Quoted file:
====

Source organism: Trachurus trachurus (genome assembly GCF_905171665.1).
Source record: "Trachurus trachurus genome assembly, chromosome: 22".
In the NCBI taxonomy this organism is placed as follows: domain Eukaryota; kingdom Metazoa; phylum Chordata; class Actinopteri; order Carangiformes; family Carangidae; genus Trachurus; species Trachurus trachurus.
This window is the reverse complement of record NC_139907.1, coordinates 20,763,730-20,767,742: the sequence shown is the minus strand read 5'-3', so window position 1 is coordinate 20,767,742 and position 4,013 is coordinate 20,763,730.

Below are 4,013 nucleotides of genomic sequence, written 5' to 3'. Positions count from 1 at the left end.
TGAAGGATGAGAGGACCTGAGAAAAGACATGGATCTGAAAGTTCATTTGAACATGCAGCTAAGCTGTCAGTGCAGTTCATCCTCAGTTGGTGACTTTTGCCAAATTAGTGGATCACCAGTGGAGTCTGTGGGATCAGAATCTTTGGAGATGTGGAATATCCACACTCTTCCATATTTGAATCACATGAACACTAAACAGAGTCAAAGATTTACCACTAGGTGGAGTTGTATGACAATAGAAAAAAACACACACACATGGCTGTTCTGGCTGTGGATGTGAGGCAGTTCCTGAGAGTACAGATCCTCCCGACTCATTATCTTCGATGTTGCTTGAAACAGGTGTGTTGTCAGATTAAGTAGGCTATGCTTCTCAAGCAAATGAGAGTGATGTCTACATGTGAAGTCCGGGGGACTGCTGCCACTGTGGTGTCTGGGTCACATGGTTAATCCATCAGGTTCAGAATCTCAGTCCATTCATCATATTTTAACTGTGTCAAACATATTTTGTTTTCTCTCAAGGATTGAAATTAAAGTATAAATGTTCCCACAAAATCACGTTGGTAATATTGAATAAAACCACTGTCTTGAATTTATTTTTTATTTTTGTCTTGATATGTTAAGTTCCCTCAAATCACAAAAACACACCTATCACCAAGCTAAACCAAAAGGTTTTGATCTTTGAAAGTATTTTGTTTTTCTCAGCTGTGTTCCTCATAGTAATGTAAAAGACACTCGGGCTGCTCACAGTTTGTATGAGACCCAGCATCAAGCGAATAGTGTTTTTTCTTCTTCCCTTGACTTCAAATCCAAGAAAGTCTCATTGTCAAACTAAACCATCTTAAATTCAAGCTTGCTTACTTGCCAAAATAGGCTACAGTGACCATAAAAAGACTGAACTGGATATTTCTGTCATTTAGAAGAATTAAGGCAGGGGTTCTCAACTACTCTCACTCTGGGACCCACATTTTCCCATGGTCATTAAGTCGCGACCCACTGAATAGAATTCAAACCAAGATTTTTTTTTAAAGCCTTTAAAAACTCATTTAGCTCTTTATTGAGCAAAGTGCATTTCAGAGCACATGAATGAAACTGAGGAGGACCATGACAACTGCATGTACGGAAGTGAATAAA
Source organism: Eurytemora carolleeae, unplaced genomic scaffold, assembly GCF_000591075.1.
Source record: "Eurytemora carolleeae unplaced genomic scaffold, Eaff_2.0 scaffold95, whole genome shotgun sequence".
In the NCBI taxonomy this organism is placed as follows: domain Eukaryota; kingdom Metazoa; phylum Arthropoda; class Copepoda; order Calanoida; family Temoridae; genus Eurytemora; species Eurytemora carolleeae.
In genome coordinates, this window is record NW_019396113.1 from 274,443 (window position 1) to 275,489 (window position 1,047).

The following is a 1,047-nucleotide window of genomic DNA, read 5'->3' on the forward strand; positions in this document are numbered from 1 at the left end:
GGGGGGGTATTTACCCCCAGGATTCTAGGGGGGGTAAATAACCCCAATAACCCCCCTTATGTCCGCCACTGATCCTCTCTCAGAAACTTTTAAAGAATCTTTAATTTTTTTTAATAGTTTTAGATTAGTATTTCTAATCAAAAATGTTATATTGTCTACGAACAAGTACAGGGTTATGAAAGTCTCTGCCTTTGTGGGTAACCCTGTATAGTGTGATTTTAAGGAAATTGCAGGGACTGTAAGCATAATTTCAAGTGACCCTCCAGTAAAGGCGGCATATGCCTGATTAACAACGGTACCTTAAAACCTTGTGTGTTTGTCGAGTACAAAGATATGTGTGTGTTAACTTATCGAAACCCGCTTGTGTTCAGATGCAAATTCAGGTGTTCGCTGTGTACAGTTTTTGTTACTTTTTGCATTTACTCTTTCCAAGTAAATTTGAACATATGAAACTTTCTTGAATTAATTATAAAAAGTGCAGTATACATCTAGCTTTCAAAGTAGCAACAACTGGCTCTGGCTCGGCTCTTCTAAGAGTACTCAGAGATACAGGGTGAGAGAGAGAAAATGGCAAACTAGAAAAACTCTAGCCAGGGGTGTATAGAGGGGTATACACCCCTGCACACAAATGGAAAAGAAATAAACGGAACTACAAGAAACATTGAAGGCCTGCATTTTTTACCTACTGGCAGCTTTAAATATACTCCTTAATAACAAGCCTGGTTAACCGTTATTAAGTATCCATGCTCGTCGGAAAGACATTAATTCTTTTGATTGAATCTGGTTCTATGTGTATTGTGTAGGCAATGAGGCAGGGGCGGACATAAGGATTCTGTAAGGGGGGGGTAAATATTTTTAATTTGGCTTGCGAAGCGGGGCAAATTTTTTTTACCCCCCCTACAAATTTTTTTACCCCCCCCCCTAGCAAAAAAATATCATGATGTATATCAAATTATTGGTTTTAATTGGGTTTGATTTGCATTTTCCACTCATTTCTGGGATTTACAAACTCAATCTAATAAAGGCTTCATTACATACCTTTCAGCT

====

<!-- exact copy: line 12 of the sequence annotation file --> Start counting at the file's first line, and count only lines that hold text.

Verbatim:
GGGGGGGTATTTACCCCCAGGATTCTAGGGGGGGTAAATAACCCCAATAACCCCCCTTATGTCCGCCACTGATCCTCTCTCAGAAACTTTTAAAGAATCTTTAATTTTTTTTAATAGTTTTAGATTAGTATTTCTAATCAAAAATGTTATATTGTCTACGAACAAGTACAGGGTTATGAAAGTCTCTGCCTTTGTGGGTAACCCTGTATAGTGTGATTTTAAGGAAATTGCAGGGACTGTAAGCATAATTTCAAGTGACCCTCCAGTAAAGGCGGCATATGCCTGATTAACAACGGTACCTTAAAACCTTGTGTGTTTGTCGAGTACAAAGATATGTGTGTGTTAACTTATCGAAACCCGCTTGTGTTCAGATGCAAATTCAGGTGTTCGCTGTGTACAGTTTTTGTTACTTTTTGCATTTACTCTTTCCAAGTAAATTTGAACATATGAAACTTTCTTGAATTAATTATAAAAAGTGCAGTATACATCTAGCTTTCAAAGTAGCAACAACTGGCTCTGGCTCGGCTCTTCTAAGAGTACTCAGAGATACAGGGTGAGAGAGAGAAAATGGCAAACTAGAAAAACTCTAGCCAGGGGTGTATAGAGGGGTATACACCCCTGCACACAAATGGAAAAGAAATAAACGGAACTACAAGAAACATTGAAGGCCTGCATTTTTTACCTACTGGCAGCTTTAAATATACTCCTTAATAACAAGCCTGGTTAACCGTTATTAAGTATCCATGCTCGTCGGAAAGACATTAATTCTTTTGATTGAATCTGGTTCTATGTGTATTGTGTAGGCAATGAGGCAGGGGCGGACATAAGGATTCTGTAAGGGGGGGGTAAATATTTTTAATTTGGCTTGCGAAGCGGGGCAAATTTTTTTTACCCCCCCTACAAATTTTTTTACCCCCCCCCCTAGCAAAAAAATATCATGATGTATATCAAATTATTGGTTTTAATTGGGTTTGATTTGCATTTTCCACTCATTTCTGGGATTTACAAACTCAATCTAATAAAGGCTTCATTACATACCTTTCAGCT